The Amazing Spider-Man 58
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Rescued by Ka-Zar after a near-drowning, the very soggy Amazing Spider-Man finds that his memory has miraculously returned (it's the New York water, I'm sure) but he's got a new problem: J. Jonah Jameson has been contacted by Dr. Smythe, who's created a new Spider-Slayer and has revenge on his mind. This Spider-Slayer can not only track Spider-Man anywhere in the city but also has super powers. Only his super-scientific brain helps Spidey evade death by luring the Slayer to Smythe's laboratory (stocked full of spiders) and gumming up the robot's senses with "too many spider-impulses."

PE: I'm relieved that the Spidey-Amnesia anvil has been lifted from around the title's neck but the way in which it's resolved has to be one of the silliest expositions ever in comic history (yes, even Marvel Comic history): Spidey is rescued from his watery grave by the suddenly friendly Ka-Zar and realizes the cold water must have erased his amnesia! I'll be studying Dr. Philip Marquand's Case Studies of Real Life Amnesia Victims and Their Incredible Stories in Words and Pictures (Slipped Memory Press, 1967), the same volume Stan had by his nightstand while writing this issue, to see how it is that amnesia victims know they had amnesia when they come out of their haze or how they magically remember the events during their trauma. Spidey sits down with Ka-Zar and Sabu and tells him all about his evil partnership with Doc Ock. I was waiting to hear that harbor water can also infuse its victims with ESP. To add to the dopiness, New York's Finest stands aside as Sabu destroys a city block, one cop exclaiming "Ah, don't worry about it. I hear Ka-Zar is loaded. He can pay for it!"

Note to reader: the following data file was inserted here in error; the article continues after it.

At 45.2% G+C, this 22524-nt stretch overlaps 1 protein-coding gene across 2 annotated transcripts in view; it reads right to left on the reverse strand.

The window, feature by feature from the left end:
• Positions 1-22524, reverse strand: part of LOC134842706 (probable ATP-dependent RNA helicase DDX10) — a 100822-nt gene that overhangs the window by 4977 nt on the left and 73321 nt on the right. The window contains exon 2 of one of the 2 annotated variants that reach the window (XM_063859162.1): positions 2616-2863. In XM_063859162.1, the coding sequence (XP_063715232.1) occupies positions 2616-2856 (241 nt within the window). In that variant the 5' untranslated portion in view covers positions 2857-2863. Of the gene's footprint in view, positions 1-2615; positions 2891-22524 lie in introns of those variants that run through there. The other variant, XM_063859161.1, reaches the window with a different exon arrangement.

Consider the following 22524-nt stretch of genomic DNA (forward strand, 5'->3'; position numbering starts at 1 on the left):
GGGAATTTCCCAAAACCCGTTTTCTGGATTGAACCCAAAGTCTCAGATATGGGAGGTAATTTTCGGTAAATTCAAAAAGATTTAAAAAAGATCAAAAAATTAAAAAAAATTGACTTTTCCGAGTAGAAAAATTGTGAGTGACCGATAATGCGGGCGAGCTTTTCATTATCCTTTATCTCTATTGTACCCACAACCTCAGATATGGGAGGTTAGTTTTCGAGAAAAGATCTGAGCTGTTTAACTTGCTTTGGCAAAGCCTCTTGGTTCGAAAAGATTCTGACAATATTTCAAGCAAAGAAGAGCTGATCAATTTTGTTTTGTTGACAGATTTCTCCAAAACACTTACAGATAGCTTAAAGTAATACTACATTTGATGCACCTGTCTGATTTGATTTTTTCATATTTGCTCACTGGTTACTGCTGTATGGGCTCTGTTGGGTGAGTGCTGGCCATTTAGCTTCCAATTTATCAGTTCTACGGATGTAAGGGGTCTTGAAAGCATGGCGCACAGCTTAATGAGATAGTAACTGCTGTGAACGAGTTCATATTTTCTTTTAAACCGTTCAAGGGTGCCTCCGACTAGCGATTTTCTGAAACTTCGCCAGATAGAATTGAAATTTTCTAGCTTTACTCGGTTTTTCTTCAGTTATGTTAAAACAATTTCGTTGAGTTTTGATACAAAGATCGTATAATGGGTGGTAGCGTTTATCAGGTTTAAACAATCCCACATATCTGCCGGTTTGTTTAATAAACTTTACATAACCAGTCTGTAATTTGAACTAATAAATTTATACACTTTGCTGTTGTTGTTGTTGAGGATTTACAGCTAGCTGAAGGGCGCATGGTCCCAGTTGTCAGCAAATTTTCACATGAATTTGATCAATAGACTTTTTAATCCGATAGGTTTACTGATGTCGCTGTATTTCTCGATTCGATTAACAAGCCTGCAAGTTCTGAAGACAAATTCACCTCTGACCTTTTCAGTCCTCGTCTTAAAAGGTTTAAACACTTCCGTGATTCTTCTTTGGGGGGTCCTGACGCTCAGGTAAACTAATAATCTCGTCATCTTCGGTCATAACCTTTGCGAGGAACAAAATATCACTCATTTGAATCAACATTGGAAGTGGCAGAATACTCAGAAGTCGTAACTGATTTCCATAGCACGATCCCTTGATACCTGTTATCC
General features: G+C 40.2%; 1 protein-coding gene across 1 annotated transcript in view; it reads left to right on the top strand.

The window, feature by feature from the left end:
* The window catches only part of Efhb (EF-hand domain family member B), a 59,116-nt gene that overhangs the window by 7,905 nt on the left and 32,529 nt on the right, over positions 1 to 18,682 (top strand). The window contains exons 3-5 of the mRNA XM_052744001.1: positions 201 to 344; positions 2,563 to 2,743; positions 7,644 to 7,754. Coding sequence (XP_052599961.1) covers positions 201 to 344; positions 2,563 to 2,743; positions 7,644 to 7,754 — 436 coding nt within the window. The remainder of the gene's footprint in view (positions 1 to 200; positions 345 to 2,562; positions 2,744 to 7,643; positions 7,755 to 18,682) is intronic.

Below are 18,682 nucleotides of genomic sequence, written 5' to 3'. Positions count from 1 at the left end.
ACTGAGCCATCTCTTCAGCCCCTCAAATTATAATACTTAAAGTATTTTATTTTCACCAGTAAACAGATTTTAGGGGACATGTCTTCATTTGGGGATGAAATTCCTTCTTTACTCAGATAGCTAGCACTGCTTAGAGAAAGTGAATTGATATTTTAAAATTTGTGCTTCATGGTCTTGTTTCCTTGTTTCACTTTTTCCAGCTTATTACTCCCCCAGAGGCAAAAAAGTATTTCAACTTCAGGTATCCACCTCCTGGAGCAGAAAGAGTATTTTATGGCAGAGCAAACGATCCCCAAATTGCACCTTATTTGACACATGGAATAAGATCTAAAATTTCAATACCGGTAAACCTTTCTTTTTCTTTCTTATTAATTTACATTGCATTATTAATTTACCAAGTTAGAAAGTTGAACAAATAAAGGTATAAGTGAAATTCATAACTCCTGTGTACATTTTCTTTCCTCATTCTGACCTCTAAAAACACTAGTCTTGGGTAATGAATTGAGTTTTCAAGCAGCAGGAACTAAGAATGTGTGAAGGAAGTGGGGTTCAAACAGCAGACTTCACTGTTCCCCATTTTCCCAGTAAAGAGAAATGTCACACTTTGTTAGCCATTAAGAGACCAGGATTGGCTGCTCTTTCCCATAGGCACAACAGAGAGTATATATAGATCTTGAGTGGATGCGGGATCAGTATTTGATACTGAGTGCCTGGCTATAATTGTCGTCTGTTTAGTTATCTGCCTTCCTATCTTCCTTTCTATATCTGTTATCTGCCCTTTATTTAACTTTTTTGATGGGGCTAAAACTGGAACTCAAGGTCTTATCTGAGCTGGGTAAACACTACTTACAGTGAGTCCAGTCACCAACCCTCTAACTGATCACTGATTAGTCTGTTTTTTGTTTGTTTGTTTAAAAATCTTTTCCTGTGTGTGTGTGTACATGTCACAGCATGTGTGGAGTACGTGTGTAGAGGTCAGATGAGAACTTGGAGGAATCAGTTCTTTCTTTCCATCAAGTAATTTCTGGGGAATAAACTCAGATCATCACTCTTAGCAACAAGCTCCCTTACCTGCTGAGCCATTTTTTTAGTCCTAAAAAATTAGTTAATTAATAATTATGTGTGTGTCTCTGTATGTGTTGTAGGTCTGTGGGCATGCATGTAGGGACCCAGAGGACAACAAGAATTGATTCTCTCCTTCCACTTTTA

MB:  I missed last issue’s return of the Romita/Heck/Demeo artistic troika from Spider-Man Special #3 (not that I lament a Ka-Zar appearance), and I’m not certain if Heck would take it as a compliment or an insult that I see almost no evidence of his work, sandwiched between Romita’s breakdowns and Demeo’s inks.  I’ve just acquired this issue, and am intrigued at the idea of a pro-Spidey alliance between the son of his biggest non-super-villain detractor and the father of Peter’s nascent girlfriend.  Actually, J.J. blurs the super-villain line in this yarn as he teams up once again with Spencer Smythe, whose first official Spider Slayer (that name was not used in #25) not only looks less goofy than the prototype, but even owes a little to the Destroyer.